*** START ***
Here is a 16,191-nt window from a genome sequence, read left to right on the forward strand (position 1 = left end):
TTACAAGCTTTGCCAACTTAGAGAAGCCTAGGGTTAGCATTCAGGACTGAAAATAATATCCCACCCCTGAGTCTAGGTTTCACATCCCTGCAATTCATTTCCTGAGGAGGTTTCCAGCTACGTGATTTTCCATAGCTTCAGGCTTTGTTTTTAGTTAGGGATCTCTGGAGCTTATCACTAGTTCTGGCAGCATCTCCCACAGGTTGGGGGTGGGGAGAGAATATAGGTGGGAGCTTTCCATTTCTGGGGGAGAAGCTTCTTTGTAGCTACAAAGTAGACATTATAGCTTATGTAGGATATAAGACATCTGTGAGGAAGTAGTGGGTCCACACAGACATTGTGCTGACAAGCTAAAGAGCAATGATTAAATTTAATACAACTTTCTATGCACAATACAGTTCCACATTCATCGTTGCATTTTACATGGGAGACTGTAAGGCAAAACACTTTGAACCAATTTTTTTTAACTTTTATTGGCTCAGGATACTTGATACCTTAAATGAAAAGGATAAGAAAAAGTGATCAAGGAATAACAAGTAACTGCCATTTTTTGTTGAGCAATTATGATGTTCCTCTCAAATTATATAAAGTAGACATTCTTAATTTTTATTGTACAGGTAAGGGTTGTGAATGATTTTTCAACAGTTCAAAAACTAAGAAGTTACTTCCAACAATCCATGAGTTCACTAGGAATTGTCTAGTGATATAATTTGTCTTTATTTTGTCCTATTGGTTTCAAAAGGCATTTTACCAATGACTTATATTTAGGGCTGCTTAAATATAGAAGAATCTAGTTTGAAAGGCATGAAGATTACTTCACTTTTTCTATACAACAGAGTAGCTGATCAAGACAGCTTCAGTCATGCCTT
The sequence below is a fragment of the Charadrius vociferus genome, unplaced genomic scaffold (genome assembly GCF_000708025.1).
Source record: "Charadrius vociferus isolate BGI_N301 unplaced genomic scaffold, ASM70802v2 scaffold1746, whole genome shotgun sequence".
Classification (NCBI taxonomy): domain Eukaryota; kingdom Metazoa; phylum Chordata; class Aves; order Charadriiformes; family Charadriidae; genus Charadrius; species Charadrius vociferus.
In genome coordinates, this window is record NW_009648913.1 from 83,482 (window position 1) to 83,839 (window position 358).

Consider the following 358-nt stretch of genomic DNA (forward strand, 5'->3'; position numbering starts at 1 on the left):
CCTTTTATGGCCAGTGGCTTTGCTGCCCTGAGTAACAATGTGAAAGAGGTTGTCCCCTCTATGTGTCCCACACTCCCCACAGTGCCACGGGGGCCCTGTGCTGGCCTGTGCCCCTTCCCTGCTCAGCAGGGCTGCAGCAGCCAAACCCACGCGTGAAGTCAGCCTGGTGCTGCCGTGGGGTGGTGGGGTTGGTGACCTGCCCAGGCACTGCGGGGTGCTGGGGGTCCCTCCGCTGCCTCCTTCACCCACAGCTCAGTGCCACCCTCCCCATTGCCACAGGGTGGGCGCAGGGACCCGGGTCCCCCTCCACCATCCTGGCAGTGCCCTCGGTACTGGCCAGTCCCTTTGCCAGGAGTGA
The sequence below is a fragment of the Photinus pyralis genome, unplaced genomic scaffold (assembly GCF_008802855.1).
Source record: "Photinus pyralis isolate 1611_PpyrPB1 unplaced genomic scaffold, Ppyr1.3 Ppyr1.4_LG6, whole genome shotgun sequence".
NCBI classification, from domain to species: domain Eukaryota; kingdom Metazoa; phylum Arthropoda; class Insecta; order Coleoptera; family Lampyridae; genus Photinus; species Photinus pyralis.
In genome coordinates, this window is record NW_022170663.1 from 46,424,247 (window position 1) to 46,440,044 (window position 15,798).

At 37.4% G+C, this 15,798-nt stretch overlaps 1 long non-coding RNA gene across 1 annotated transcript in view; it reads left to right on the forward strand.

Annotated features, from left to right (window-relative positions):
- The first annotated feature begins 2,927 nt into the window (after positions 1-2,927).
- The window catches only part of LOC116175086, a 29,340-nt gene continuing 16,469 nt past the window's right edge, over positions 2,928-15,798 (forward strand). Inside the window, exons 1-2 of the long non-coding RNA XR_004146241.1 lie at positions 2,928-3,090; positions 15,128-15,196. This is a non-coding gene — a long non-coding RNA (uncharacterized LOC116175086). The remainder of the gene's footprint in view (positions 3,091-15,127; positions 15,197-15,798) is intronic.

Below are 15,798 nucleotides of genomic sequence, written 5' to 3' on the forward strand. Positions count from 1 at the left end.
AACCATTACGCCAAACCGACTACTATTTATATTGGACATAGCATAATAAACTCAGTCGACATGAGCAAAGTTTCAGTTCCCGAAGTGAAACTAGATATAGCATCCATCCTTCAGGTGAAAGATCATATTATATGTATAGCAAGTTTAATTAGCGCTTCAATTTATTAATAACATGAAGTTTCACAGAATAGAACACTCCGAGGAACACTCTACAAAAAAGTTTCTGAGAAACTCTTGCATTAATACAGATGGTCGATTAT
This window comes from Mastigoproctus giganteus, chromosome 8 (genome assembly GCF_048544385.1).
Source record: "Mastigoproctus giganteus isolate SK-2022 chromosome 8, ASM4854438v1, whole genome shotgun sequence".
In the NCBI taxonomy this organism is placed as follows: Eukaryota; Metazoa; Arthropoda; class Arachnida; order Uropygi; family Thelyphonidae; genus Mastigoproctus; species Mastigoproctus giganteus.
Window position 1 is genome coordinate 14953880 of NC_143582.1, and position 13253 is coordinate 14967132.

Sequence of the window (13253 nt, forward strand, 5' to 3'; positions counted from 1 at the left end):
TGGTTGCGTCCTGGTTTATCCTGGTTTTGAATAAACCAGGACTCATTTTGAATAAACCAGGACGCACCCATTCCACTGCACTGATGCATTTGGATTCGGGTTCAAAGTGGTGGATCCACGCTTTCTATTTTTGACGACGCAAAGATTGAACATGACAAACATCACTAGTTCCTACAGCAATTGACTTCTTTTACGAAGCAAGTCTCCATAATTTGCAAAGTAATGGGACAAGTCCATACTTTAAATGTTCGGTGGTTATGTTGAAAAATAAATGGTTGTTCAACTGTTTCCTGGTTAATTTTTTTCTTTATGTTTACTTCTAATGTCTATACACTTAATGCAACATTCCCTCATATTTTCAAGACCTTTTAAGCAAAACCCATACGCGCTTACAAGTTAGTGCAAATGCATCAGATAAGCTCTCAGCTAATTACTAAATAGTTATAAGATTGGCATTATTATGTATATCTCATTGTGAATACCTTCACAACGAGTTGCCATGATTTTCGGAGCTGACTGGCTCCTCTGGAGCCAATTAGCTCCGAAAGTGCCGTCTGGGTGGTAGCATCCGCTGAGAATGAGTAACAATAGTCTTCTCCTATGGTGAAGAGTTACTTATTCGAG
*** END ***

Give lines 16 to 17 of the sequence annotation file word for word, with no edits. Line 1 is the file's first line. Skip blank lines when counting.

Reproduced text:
- The window catches only part of LOC116175086, a 29,340-nt gene continuing 16,469 nt past the window's right edge, over positions 2,928-15,798 (forward strand). Inside the window, exons 1-2 of the long non-coding RNA XR_004146241.1 lie at positions 2,928-3,090; positions 15,128-15,196. This is a non-coding gene — a long non-coding RNA (uncharacterized LOC116175086). The remainder of the gene's footprint in view (positions 3,091-15,127; positions 15,197-15,798) is intronic.

Below are 15,798 nucleotides of genomic sequence, written 5' to 3' on the forward strand. Positions count from 1 at the left end.